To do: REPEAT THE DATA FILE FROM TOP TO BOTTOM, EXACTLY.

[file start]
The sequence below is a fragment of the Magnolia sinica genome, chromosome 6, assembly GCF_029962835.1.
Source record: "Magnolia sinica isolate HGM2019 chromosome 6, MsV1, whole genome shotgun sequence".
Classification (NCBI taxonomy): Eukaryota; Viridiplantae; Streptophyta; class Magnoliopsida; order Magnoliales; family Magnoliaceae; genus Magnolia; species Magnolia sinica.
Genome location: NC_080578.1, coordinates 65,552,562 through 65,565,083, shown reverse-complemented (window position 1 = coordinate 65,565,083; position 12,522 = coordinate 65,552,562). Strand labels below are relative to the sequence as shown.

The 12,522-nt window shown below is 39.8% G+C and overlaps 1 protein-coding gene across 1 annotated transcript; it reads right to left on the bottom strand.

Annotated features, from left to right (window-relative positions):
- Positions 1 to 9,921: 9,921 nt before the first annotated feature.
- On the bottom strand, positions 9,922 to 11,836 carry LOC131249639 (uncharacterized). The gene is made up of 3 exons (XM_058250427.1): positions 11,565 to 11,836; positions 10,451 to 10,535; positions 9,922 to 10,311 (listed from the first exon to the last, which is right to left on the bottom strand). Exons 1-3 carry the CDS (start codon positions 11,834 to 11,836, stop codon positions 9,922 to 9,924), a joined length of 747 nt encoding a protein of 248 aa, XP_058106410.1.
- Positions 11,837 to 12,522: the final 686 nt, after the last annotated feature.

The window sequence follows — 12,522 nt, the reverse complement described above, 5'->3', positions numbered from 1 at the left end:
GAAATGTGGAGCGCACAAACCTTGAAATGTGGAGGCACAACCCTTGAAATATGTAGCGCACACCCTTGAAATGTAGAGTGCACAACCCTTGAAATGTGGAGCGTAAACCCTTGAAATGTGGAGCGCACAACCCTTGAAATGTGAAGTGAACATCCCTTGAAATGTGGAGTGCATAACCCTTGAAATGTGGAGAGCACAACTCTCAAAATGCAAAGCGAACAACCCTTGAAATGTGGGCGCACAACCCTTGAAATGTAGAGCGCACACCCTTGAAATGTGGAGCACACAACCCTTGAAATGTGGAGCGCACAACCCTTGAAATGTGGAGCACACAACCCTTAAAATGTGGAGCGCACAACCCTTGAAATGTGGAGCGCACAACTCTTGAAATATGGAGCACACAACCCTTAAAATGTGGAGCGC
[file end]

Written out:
The sequence below is a fragment of the Magnolia sinica genome, chromosome 6, assembly GCF_029962835.1.
Source record: "Magnolia sinica isolate HGM2019 chromosome 6, MsV1, whole genome shotgun sequence".
Classification (NCBI taxonomy): Eukaryota; Viridiplantae; Streptophyta; class Magnoliopsida; order Magnoliales; family Magnoliaceae; genus Magnolia; species Magnolia sinica.
Genome location: NC_080578.1, coordinates 65,552,562 through 65,565,083, shown reverse-complemented (window position 1 = coordinate 65,565,083; position 12,522 = coordinate 65,552,562). Strand labels below are relative to the sequence as shown.

The 12,522-nt window shown below is 39.8% G+C and overlaps 1 protein-coding gene across 1 annotated transcript; it reads right to left on the bottom strand.

Annotated features, from left to right (window-relative positions):
- Positions 1 to 9,921: 9,921 nt before the first annotated feature.
- On the bottom strand, positions 9,922 to 11,836 carry LOC131249639 (uncharacterized). The gene is made up of 3 exons (XM_058250427.1): positions 11,565 to 11,836; positions 10,451 to 10,535; positions 9,922 to 10,311 (listed from the first exon to the last, which is right to left on the bottom strand). Exons 1-3 carry the CDS (start codon positions 11,834 to 11,836, stop codon positions 9,922 to 9,924), a joined length of 747 nt encoding a protein of 248 aa, XP_058106410.1.
- Positions 11,837 to 12,522: the final 686 nt, after the last annotated feature.

The window sequence follows — 12,522 nt, the reverse complement described above, 5'->3', positions numbered from 1 at the left end:
GAAATGTGGAGCGCACAAACCTTGAAATGTGGAGGCACAACCCTTGAAATATGTAGCGCACACCCTTGAAATGTAGAGTGCACAACCCTTGAAATGTGGAGCGTAAACCCTTGAAATGTGGAGCGCACAACCCTTGAAATGTGAAGTGAACATCCCTTGAAATGTGGAGTGCATAACCCTTGAAATGTGGAGAGCACAACTCTCAAAATGCAAAGCGAACAACCCTTGAAATGTGGGCGCACAACCCTTGAAATGTAGAGCGCACACCCTTGAAATGTGGAGCACACAACCCTTGAAATGTGGAGCGCACAACCCTTGAAATGTGGAGCACACAACCCTTAAAATGTGGAGCGCACAACCCTTGAAATGTGGAGCGCACAACTCTTGAAATATGGAGCACACAACCCTTAAAATGTGGAGCGC